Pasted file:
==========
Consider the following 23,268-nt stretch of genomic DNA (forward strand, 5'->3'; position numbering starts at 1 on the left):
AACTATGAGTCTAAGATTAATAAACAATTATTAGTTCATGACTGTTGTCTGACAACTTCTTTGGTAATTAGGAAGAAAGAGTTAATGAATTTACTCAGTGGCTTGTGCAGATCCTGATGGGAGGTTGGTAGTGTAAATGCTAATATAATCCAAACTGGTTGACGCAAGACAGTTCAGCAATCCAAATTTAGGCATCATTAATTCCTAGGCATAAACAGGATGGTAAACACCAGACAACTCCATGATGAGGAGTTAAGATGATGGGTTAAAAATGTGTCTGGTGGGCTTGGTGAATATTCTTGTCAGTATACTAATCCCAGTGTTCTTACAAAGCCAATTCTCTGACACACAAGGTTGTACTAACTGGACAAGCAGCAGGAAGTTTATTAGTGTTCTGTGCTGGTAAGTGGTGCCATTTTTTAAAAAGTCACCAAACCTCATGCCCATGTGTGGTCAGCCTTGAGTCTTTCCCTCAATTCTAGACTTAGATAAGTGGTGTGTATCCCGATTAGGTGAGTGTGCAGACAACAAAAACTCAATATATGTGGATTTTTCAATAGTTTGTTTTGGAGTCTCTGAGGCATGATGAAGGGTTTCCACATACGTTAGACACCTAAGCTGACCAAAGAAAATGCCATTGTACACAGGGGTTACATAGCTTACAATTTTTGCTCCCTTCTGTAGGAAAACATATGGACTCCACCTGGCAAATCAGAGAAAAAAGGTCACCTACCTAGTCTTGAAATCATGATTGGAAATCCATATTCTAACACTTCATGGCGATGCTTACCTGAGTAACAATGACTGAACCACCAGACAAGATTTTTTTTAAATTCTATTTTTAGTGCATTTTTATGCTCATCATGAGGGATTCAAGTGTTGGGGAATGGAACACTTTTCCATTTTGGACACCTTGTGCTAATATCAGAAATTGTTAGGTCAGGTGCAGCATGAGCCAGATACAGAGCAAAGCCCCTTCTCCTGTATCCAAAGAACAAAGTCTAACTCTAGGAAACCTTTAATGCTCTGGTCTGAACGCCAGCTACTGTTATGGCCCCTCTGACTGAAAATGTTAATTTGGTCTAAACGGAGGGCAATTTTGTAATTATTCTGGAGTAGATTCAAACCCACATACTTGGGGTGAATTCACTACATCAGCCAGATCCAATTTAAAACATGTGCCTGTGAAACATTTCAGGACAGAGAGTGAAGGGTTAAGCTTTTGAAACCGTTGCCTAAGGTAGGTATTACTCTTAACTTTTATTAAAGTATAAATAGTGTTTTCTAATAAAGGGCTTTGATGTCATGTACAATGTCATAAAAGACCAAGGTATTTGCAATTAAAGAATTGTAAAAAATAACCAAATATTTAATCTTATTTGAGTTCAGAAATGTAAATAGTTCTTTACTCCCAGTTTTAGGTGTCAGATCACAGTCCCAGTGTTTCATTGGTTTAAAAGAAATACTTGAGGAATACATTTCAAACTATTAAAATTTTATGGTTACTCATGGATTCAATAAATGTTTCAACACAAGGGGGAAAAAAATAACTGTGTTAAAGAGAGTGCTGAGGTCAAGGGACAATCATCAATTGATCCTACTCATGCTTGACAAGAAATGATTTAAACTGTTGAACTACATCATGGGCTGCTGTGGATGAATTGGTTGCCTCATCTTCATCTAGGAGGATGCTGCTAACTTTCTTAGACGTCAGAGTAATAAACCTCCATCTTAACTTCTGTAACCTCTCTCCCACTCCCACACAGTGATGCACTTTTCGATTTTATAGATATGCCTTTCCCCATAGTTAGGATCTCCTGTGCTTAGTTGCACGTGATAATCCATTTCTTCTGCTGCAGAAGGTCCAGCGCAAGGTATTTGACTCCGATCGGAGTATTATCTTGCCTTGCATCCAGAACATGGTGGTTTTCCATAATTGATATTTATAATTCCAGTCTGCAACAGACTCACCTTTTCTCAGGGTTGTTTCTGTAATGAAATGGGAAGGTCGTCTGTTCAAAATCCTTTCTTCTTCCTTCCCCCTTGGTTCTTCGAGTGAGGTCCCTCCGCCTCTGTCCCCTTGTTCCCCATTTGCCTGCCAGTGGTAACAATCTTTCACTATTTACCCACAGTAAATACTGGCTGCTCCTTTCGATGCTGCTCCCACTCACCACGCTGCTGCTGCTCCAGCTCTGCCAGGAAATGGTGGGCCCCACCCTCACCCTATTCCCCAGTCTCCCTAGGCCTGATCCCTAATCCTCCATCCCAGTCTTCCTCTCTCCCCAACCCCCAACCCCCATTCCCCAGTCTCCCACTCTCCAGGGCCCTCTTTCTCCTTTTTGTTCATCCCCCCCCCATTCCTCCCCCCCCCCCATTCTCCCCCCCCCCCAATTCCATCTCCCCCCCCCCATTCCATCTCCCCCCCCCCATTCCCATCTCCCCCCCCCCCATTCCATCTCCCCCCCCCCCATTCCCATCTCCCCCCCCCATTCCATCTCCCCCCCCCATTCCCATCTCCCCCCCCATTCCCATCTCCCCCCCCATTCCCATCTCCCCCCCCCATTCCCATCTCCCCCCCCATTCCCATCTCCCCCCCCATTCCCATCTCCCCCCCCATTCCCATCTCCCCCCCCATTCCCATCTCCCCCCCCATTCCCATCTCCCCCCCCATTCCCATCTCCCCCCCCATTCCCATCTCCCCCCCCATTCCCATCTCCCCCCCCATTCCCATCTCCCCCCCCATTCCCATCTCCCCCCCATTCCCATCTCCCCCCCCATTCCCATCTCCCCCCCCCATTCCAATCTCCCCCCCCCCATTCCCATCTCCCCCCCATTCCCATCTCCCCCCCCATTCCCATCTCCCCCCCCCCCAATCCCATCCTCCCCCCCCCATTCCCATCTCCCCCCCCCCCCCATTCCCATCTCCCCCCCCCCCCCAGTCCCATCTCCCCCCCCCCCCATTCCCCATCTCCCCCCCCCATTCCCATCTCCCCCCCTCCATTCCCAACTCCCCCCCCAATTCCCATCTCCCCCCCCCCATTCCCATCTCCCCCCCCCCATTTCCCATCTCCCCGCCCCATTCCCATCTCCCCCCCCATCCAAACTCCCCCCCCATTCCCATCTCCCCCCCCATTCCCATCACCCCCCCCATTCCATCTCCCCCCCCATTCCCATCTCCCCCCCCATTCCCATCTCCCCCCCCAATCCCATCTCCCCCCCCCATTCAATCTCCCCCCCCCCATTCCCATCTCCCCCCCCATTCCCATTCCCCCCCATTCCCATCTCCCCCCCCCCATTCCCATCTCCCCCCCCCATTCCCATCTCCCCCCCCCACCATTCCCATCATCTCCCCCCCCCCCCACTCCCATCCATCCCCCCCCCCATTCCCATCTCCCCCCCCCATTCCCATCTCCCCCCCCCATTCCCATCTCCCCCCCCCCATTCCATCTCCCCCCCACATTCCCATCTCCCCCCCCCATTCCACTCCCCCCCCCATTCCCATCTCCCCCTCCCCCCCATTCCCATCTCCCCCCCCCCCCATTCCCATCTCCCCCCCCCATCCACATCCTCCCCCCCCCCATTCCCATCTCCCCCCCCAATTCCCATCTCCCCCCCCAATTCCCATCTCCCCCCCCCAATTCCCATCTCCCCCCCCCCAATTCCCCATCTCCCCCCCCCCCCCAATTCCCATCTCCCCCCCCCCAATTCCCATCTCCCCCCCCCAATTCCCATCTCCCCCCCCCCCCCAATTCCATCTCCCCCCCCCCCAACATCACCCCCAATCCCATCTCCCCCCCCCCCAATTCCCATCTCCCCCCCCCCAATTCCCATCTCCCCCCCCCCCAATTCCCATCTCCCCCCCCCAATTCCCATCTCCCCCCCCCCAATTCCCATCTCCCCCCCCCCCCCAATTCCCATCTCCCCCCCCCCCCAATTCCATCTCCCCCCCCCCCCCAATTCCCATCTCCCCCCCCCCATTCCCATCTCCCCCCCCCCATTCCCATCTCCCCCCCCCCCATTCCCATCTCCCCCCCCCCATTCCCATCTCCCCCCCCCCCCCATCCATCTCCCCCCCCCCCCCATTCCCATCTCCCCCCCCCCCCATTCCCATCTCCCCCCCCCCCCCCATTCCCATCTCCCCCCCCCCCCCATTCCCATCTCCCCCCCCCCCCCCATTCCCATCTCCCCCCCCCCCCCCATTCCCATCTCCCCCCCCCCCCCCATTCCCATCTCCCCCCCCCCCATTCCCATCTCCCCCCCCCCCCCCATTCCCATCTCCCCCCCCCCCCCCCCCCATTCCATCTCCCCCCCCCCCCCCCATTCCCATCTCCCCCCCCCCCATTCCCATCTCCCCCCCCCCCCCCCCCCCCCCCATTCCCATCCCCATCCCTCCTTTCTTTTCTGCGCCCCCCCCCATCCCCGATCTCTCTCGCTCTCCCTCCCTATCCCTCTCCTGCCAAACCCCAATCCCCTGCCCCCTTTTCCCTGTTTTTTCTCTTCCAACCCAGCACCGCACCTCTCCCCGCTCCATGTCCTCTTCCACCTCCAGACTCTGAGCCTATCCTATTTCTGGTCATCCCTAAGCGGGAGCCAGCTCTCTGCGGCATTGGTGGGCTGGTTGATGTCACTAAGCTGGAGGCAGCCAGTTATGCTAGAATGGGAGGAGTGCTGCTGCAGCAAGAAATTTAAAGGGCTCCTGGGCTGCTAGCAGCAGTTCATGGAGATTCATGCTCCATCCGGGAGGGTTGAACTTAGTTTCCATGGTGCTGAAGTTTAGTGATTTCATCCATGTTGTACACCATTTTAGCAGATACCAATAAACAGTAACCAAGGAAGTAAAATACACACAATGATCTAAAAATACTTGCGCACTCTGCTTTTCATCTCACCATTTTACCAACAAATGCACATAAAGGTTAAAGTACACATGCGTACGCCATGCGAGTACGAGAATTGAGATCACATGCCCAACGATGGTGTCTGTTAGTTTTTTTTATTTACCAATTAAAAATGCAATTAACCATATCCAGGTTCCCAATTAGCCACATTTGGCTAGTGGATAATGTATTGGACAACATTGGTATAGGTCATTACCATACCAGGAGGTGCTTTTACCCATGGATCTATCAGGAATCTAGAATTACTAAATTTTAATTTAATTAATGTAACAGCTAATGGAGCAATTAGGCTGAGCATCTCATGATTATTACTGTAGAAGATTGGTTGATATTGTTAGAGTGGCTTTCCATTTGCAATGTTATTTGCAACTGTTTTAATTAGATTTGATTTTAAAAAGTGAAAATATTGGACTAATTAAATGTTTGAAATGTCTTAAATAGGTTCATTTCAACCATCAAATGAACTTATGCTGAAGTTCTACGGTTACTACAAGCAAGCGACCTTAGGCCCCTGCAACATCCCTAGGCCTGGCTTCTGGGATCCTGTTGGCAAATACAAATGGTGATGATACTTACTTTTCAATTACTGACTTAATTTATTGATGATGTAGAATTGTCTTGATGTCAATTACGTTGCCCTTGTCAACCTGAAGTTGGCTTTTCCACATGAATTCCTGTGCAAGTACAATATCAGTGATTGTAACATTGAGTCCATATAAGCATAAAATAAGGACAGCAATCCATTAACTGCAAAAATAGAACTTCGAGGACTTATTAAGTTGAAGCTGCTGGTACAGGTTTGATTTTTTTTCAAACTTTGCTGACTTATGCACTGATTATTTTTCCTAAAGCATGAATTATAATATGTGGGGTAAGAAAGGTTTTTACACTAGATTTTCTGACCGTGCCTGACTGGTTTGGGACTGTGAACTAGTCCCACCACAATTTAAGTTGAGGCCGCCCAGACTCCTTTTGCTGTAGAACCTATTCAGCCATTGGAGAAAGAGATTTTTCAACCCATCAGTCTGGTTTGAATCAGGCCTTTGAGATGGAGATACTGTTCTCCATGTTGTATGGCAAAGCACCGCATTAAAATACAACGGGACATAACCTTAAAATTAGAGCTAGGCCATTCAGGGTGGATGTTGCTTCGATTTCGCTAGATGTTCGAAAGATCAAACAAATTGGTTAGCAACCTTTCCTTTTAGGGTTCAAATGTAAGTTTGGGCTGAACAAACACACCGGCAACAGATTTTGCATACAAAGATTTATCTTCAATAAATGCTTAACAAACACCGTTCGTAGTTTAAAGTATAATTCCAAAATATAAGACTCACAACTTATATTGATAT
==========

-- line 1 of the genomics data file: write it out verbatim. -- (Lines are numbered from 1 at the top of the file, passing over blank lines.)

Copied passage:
Consider the following 23,268-nt stretch of genomic DNA (forward strand, 5'->3'; position numbering starts at 1 on the left):